This article discusses the following:
Trixie, The Cat Who Broke Into the Tower of London
Few cats make it into the history books, likewise humans. However, there is one cat that broke historical records in an exceptional way and made himself into the history books. Do you know his name?
“Trixie” was the favorite cat of a guy so fashionable that he was one of the earliest boosters of Shakespeare. Then he committed a big treason.
Today we will be establishing the niceness of a historical cat named Trixie Wriotheseley, reputed to be the “favorite” cat of Lord Henry Wriotheseley, the 3rd Earl of Southampton. First, the case against: the 3rd Earl of Southampton’s other “favorite” things weren’t really very nice at all!
They included the following:
Having an arrogant hairstyle and fighting with other Lords. (“Southampton’s hair was extremely provocative. In an altercation at court he struck Ambrose Willoughby, who, in reply, “puld of some of his locke.” Clearly, the earl’s “locke” conveyed his arrogant stance.” — Karen Ordahl Kupperman, “Indians and English: Facing off in Early America”)
Being super into Shakespeare, but, like, “before he got big.”
But we are not here to talk about Lord Henry Wriotheseley’s incredible hair, or to re-litigate the circumstances surrounding his role in the Essex Rebellion. We are here to talk about a nice cat of history. Trixie.
So Trixie’s dad was in the Tower of London, and things were looking fairly bleak. The man had just done what by any accounting can only be described as a very big treason, and he was suffering from something extremely unpleasant called a “quartern ague” which caused swelling in his legs and also in “other parts,” unspecified but probably not where you want swelling. Here’s what his doctor told the queen:
“Without some exercise, and more air than is convenient for me to allow without knowledge from your honours of her Majesty’s pleasure, I do much doubt of his recovery.”
It was at this point, according to legend, that Trixie stepped in. This is what Thomas Pennant writes in Some Account of London (1793):
“A very remarkable accident befell Henry Wriothesley, earl of Southampton, the friend and companion of the earl of Essex, in his fatal insurrection: After he had been confined there a small time, he was surprised by a visit from his favourite cat, which had found its way to the Tower; and, as tradition says, reached its master by descending the chimney of his apartment.”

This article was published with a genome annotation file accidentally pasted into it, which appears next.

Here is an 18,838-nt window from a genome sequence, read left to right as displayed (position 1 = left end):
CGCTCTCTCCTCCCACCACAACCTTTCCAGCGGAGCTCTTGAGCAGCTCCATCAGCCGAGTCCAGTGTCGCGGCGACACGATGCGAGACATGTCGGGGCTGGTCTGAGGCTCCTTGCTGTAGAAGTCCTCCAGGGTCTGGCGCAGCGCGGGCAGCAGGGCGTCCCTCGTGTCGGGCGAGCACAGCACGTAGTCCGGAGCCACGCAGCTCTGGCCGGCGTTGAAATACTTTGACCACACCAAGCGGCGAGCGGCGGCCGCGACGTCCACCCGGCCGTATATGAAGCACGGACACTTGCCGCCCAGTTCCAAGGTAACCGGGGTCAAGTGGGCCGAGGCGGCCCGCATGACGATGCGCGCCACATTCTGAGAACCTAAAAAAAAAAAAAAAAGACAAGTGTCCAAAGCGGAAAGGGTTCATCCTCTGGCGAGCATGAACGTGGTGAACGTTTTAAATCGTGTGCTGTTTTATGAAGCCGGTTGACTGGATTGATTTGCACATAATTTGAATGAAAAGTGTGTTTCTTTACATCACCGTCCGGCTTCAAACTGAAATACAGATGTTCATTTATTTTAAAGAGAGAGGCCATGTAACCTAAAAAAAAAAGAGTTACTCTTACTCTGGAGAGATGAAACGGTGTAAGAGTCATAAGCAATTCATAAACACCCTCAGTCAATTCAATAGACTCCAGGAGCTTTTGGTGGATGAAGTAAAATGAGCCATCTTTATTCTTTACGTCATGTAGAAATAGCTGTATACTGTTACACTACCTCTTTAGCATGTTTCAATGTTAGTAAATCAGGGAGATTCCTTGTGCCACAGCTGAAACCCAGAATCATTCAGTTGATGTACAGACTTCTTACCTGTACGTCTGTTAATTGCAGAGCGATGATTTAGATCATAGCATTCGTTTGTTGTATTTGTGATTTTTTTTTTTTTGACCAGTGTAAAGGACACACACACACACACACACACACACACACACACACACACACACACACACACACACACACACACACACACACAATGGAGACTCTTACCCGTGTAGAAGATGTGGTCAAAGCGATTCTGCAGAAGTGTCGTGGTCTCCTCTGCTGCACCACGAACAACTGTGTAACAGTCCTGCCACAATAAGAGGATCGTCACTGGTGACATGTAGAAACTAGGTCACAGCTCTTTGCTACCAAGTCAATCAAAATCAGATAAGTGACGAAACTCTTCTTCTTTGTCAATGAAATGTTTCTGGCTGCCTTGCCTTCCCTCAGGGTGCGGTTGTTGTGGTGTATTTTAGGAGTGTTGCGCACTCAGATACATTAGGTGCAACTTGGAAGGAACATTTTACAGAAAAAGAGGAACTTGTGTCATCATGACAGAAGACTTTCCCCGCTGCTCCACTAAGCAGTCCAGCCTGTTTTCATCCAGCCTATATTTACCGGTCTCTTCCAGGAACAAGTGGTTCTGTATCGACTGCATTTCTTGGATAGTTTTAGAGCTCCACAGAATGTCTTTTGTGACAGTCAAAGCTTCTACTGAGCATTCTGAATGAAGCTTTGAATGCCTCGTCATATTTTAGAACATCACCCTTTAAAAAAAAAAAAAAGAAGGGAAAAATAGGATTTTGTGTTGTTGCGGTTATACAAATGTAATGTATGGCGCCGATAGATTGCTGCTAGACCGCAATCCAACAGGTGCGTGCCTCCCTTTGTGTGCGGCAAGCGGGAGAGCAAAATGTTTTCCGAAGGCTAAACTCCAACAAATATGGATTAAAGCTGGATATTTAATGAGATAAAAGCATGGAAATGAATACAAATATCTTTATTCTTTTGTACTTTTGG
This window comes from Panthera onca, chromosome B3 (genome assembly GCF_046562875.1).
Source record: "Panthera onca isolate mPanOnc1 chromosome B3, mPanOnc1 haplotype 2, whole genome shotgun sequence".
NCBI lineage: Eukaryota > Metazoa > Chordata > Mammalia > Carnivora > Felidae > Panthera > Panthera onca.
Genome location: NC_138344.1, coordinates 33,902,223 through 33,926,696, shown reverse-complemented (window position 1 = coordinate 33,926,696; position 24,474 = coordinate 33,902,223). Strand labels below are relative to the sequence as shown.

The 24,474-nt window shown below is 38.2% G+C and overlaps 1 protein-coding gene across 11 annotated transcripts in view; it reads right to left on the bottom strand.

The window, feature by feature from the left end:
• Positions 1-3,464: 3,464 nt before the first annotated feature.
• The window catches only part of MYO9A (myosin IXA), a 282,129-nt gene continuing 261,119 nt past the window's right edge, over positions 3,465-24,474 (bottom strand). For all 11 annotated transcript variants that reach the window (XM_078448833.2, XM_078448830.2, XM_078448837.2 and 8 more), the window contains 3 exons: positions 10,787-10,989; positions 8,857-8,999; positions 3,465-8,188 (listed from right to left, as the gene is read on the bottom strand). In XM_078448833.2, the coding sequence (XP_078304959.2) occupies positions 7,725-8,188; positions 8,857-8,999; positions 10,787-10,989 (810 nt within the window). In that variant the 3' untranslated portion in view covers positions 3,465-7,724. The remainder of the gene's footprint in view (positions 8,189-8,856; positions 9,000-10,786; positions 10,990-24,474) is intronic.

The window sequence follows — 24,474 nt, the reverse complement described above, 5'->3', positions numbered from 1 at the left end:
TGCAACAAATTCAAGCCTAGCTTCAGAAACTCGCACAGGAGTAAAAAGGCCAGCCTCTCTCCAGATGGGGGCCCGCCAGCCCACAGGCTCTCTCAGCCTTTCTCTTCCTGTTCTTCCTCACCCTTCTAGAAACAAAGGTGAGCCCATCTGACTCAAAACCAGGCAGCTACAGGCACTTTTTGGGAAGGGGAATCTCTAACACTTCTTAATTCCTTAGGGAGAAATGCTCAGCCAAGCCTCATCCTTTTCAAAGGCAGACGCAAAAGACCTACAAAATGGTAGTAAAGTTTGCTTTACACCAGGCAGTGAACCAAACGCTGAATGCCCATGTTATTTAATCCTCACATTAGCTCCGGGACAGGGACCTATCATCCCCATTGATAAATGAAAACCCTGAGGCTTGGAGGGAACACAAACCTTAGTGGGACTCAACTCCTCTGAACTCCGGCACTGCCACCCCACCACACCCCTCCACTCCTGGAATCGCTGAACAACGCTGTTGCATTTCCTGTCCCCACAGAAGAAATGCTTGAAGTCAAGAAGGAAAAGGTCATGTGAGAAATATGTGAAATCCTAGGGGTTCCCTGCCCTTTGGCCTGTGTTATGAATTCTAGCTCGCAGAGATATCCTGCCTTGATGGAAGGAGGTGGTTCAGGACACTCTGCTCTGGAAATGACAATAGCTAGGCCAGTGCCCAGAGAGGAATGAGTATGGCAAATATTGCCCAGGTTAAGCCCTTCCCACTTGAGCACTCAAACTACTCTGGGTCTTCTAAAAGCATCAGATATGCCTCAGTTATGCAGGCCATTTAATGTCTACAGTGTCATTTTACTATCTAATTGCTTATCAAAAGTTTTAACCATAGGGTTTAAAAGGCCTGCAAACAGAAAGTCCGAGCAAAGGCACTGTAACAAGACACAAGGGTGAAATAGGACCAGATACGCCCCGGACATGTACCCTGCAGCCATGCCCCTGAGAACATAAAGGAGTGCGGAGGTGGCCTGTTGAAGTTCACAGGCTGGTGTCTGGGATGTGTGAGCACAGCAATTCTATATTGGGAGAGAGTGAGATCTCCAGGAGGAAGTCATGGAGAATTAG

Now consider the niceness of this cat. This is a guy who — well before he got mixed up with all the bad treason boys in court — was known for skipping out on his courtly duties and (according to Rowland White in 1599), “pass[ing] away the time in London merely in going to plays every day.” He’s a typical Elizabethan Fuckboi, with his sullen eyes and his bad attitude and his “provocative” hair and his well-documented habit of brawling with the other Earls about stupid shit like who the Queen liked best.
But despite that long list of cringingly obnoxious fuckery, he was loved. Loved honestly and with prejudice, by this fierce, furry, brave, stubborn lady. He is redeemed by this nice cat, by her quizzical, protective expression, which says, “I don’t care if he once sucker-punched the Queen’s Esquire of the Body while he was playing primero in the Presence Chamber because of some misunderstanding about a mistress.
I don’t care if he neglects his courtly duties to watch whatever the latest Shakespeare is with Lord Rutland and the Burbage Bros. I don’t care if he did a very big treason with the now headless ex-Fuckboi the 2nd Earl of Essex. All that matters is that I am his favorite and I will look after him because I am his good girl.”
And she padded her perfect little paws out the window and across the roofs and down the chimney of the Tower of London and cuddled with the fully undeserving but admittedly quite handsome Treasonboi the 3rd Earl of Southampton until his swelling died down and his ague went away and Queen Elizabeth died and the new king came and got him out. Possibly for a torrid and scandalous affair.
That’s another story, and beside the point, which is that Trixie Wriotheseley is a very nice cat of history, and none of us deserve her. Least of all Lord Henry Wriotheseley, the 3rd Earl of Southampton, who went on to live a full and prosperous life thanks to her ministrations, right up until he caught another, fatal ague whilst trying to murder some Spaniards.
This article first appeared here